The CARES Act enacted in March of this year provided considerable resources both to businesses and individuals to keep the economy on life support during the COVID-19 crisis. The bill enacted short-term measures such as delaying the date for filing tax returns and payments, Economic Impact Payments, Payroll Protection Program loans and other measures. Listed below are some tax ramifications of the CARES Act.
Tax Filing Deadline
The IRS and the Indiana Department of Revenue postponed the date for filing 2019 personal income tax returns and required payments as well as the April 14, 2020 and June 15, 2020 estimated tax payments until July 15, 2020. The deadline was also extended for contributions to IRA and Health Savings Accounts to July 15, 2020.
Economic Impact Payments (Stimulus Payments)
Any Stimulus Payments received by individuals are considered an advance payment on a new tax credit that will be reconciled on the 2020 tax return. It is a unique, fully refundable tax credit based upon your income and number of dependents. If your income for 2020 exceeds your income for 2019 it will not reduce or cause you to repay the Stimulus Payment already received. However, if your 2020 income is less than the 2019 income that limited your Stimulus Payment, then you may be able to receive the balance of the Stimulus Payment with the filing of your 2020 tax return.
Normally, if you make a withdraw from an eligible retirement plan and are younger than 59½, there is a 10% penalty in addition to the distribution being taxed. Under the CARES Act, that early withdraw penalty has been suspended for 2020 calendar year distributions taken for coronavirus-related hardships up to $100,000. Taxation on the distributions may be spread over three years. Additionally, if the IRA funds are recontributed within a three-year period, they will not be subject to income tax nor subject to the annual contribution limits.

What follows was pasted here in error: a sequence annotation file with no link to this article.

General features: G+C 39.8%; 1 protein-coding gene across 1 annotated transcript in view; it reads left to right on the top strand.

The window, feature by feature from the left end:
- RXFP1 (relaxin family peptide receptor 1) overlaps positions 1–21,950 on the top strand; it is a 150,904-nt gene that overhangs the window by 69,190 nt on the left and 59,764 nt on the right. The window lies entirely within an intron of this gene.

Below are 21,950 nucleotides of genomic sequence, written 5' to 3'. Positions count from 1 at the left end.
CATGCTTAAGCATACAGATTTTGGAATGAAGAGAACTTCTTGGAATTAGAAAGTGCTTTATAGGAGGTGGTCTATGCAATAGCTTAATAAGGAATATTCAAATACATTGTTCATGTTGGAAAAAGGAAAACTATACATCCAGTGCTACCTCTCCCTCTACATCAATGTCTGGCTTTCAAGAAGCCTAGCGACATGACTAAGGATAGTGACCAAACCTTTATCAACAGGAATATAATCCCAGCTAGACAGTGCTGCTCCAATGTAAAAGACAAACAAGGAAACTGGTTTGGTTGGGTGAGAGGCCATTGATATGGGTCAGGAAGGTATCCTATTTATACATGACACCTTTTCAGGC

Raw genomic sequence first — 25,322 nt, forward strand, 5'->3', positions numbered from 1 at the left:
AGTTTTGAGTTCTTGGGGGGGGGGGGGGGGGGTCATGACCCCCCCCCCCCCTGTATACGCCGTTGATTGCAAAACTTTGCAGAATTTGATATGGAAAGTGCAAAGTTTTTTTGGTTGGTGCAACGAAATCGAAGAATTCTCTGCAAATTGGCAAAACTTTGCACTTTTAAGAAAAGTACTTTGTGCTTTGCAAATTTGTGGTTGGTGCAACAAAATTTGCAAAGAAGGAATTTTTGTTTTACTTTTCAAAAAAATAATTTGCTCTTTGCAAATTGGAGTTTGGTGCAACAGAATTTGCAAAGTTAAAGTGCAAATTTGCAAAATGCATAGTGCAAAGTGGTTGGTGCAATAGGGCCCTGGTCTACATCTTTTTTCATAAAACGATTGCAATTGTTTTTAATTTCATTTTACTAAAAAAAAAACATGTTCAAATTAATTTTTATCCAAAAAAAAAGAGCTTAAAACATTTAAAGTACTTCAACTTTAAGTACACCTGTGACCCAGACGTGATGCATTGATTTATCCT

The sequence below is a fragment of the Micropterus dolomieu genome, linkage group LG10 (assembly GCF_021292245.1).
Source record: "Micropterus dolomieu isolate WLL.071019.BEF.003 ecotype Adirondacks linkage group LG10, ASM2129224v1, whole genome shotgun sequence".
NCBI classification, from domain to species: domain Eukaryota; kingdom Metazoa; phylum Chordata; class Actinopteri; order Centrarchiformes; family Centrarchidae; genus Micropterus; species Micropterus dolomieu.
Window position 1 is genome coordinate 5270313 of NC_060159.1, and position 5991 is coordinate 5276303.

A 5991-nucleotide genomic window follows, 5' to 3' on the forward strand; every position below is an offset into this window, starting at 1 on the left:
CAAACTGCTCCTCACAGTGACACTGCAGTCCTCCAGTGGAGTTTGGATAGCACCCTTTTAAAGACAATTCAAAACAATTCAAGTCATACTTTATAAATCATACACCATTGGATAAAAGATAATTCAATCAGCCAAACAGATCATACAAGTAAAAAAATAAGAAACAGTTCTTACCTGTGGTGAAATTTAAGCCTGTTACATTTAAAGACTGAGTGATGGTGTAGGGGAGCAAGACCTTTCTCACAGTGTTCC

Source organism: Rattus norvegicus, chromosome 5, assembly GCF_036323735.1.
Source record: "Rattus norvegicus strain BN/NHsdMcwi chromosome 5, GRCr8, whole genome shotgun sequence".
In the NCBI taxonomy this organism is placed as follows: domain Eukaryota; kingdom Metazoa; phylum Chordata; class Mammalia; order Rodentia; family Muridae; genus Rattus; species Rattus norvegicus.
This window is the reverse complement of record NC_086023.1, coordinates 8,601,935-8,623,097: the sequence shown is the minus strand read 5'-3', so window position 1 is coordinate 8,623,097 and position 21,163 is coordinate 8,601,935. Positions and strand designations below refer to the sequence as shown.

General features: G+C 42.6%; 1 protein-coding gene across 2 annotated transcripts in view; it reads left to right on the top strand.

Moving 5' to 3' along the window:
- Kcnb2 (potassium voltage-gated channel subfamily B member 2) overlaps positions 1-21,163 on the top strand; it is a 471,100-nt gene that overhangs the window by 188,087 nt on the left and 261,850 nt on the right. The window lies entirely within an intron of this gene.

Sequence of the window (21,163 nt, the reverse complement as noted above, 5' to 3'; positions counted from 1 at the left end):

For those over the age of 70½, the required minimum distributions have been suspended for the 2020 tax year.
For taxpayers that itemize, the limit of cash contributions has been increased in 2020 from 60% to 100% of your Adjusted Gross Income. This new limit applies to cash gifts that qualify under section 170(b)(1)(A). This new limit does not apply to Private Foundations or to Donor Advised Funds.
For Taxpayers that do not itemize, 2020 includes a provision allowing a deduction to income up to $300 for qualified charitable contributions. An election to make this deduction is required with the 2020 tax return.
Delay in Payroll Taxes
The CARES Act permits employers and self-employed individuals to defer payment of the employer’s share (or the corresponding share of self-employed individuals) of the FICA (Federal Insurance Contributions Act) payments due on 2020 wages. The 6.2% rate is imposed on employers on each employee’s wages that do not exceed $137,700 for the 2020 calendar year. Fifty percent (50%) of the deferred 2020 tax is due to be paid by December 31, 2021 and the remaining 50% is due on December 31, 2022.
Employer Payments of Student Loans – Exclusion of Income
Between the date of enactment of the CARES Act and December 31, 2020, if an employer directly or indirectly repays an employee’s student loan, the amount repaid is excluded from the employee’s taxable income up to $5,250. This cap is reduced by any other educational assistance payments received by the employee that are otherwise excluded from taxable income.
The tax ramifications of the CARES Act, as well as the potential for future legislation, remain fluid. Please feel free to contact me if you have any questions. Click here to send me an email.
Remain safe and healthy!